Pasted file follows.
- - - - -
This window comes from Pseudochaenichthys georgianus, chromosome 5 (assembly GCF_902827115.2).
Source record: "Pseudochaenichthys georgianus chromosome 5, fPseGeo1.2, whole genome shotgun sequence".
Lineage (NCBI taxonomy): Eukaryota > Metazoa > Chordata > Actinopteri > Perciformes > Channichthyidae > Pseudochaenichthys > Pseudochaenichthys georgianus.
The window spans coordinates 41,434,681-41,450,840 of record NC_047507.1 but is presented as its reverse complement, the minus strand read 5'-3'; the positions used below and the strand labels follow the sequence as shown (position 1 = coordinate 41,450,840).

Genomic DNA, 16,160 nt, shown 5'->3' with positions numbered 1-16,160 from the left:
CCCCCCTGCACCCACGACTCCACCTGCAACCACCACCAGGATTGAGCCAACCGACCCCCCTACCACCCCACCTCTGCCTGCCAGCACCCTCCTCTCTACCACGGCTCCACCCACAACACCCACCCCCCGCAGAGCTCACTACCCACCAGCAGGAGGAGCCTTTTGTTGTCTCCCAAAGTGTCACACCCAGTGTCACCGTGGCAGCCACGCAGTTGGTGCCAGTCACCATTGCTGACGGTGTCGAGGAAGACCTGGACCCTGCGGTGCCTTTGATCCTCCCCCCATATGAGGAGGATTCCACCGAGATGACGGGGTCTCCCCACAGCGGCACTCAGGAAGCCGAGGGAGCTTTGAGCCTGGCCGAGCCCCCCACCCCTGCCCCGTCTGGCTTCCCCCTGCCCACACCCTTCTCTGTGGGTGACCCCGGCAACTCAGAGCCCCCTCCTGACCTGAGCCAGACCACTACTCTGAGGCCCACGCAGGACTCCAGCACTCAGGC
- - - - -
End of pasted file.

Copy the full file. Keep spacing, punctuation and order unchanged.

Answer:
This window comes from Pseudochaenichthys georgianus, chromosome 5 (assembly GCF_902827115.2).
Source record: "Pseudochaenichthys georgianus chromosome 5, fPseGeo1.2, whole genome shotgun sequence".
Lineage (NCBI taxonomy): Eukaryota > Metazoa > Chordata > Actinopteri > Perciformes > Channichthyidae > Pseudochaenichthys > Pseudochaenichthys georgianus.
The window spans coordinates 41,434,681-41,450,840 of record NC_047507.1 but is presented as its reverse complement, the minus strand read 5'-3'; the positions used below and the strand labels follow the sequence as shown (position 1 = coordinate 41,450,840).

Genomic DNA, 16,160 nt, shown 5'->3' with positions numbered 1-16,160 from the left:
CCCCCCTGCACCCACGACTCCACCTGCAACCACCACCAGGATTGAGCCAACCGACCCCCCTACCACCCCACCTCTGCCTGCCAGCACCCTCCTCTCTACCACGGCTCCACCCACAACACCCACCCCCCGCAGAGCTCACTACCCACCAGCAGGAGGAGCCTTTTGTTGTCTCCCAAAGTGTCACACCCAGTGTCACCGTGGCAGCCACGCAGTTGGTGCCAGTCACCATTGCTGACGGTGTCGAGGAAGACCTGGACCCTGCGGTGCCTTTGATCCTCCCCCCATATGAGGAGGATTCCACCGAGATGACGGGGTCTCCCCACAGCGGCACTCAGGAAGCCGAGGGAGCTTTGAGCCTGGCCGAGCCCCCCACCCCTGCCCCGTCTGGCTTCCCCCTGCCCACACCCTTCTCTGTGGGTGACCCCGGCAACTCAGAGCCCCCTCCTGACCTGAGCCAGACCACTACTCTGAGGCCCACGCAGGACTCCAGCACTCAGGC